Managing Data Quality - Tools Alone Are Not Enough
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Managing Data Quality - Tools Alone Are Not Enough

Laura Sebastian-Coleman, Ph.D. Chief Data Officer, Data Quality Director, Prudential Financial
Laura Sebastian-Coleman, Ph.D. Chief Data Officer, Data Quality Director, Prudential Financial

Laura Sebastian-Coleman, Ph.D. Chief Data Officer, Data Quality Director, Prudential Financial

Many people think of data quality as a purely technical problem that can be solved through tools. But it is not as simple as that. Data represents the activities of an organization – its business processes executed through its technology. The enterprise is an overall system that produces, obtains, and uses data.

An enterprise is like the human body: a cohesive overall entity, comprising a set of systems and processes that turn inputs into outputs, bring about growth, and enable the enterprise to perpetuate itself and meet its goals. To understand the body, we view it through the lens of sub-systems (respiratory, digestive, circulatory, and so on). Each bodily system can be understood as a thing in itself, with tissues, organs, and distinct functions. Each can also be understood in relation to the other systems of the body.

Within an organization, data is not only a thing itself; it is also the means by which different parts of the organization interact. Recognition of the role data plays is likely the origin of assertions that data is the “life blood” of the or ganization.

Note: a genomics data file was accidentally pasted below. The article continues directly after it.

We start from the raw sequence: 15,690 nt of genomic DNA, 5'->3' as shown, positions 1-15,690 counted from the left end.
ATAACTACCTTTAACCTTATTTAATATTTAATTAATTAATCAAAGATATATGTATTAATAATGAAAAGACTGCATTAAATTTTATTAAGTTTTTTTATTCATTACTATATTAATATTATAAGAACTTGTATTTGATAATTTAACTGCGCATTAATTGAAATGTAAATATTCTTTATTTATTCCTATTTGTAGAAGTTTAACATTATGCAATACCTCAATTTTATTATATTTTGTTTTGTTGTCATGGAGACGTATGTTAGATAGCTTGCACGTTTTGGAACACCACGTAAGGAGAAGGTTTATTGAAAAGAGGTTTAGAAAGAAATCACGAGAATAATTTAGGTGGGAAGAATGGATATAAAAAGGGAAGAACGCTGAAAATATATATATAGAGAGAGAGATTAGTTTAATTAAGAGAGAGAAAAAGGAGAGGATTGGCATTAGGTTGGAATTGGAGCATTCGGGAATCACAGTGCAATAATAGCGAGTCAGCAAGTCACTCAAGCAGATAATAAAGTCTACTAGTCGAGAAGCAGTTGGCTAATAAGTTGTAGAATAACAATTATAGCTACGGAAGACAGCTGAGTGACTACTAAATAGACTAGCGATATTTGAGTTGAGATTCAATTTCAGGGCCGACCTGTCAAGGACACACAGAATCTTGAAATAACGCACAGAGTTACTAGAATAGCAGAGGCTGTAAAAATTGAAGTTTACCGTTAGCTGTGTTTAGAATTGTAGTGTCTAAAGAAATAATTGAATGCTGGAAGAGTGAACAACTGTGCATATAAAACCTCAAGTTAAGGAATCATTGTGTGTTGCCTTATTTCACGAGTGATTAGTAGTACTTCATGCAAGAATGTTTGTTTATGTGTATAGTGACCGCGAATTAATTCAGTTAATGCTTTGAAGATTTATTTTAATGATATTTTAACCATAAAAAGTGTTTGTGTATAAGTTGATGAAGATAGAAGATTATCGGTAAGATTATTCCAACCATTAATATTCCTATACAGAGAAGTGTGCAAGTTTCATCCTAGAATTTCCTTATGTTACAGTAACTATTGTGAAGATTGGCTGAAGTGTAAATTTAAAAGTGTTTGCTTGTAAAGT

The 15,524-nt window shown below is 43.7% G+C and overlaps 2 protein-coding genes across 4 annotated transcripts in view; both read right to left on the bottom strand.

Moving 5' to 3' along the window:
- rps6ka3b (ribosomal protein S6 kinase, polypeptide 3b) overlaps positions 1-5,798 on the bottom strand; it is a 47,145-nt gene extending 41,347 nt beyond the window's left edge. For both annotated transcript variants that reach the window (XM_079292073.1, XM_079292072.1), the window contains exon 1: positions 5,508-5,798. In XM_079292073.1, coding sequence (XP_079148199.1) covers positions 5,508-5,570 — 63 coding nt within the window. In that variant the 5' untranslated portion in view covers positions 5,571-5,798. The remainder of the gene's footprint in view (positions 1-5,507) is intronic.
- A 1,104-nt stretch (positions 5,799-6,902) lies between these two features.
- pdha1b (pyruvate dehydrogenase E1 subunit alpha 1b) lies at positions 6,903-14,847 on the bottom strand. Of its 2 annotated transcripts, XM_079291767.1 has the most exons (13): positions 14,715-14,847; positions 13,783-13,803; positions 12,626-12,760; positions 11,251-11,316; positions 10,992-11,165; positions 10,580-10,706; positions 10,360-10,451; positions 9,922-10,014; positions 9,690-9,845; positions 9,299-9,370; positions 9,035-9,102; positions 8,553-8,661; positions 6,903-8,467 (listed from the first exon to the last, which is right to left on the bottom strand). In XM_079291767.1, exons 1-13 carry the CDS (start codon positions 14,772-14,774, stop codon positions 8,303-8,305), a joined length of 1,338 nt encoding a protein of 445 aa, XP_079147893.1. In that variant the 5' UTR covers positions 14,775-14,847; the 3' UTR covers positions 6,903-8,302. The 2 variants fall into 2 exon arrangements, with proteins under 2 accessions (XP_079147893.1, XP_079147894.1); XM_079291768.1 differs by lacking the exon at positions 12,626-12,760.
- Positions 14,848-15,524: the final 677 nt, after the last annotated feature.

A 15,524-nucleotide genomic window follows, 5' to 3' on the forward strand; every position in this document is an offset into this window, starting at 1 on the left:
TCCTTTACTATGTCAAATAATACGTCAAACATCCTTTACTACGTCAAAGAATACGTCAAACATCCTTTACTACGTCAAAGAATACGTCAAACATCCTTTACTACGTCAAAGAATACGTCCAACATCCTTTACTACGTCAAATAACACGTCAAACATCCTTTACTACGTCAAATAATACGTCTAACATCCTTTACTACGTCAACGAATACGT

Data quality management should be understood in relation to the goals and overall strategy of an organization, its management and culture, and its business processes and its technical architecture. Knowledge of the enterprise and its goals should prompt data quality practitioners to ask better questions about context and better understand the size and shape of any given data-related challenge in context. This perspective also helps practitioners apply a range of tools and methodologies as they address challenges of different shapes and sizes. I’ve experienced this firsthand through my work with data at many organizations and I apply these principles in my current role at Prudential Financial, Inc. (“PFI”), a US-based global financial servicescompany. Asking better questions is allowing us to tap into 145 years of data to create better solutions to the financial challenges of our consumers.

Many people think of data quality as a purely technical problem that can be solved through tools.

Whatever their specific work, most organizations face five challenges in managing data quality. These challenges involve data itself, the processes, people, and technology connected to data, as well as the organization’s cultural practices and behaviors toward data. (See Figure 2). It is critical for any organization to manage people, processes, and technology. Data presents specific challenges for each and for the interactions between them. I refer to these challenges as: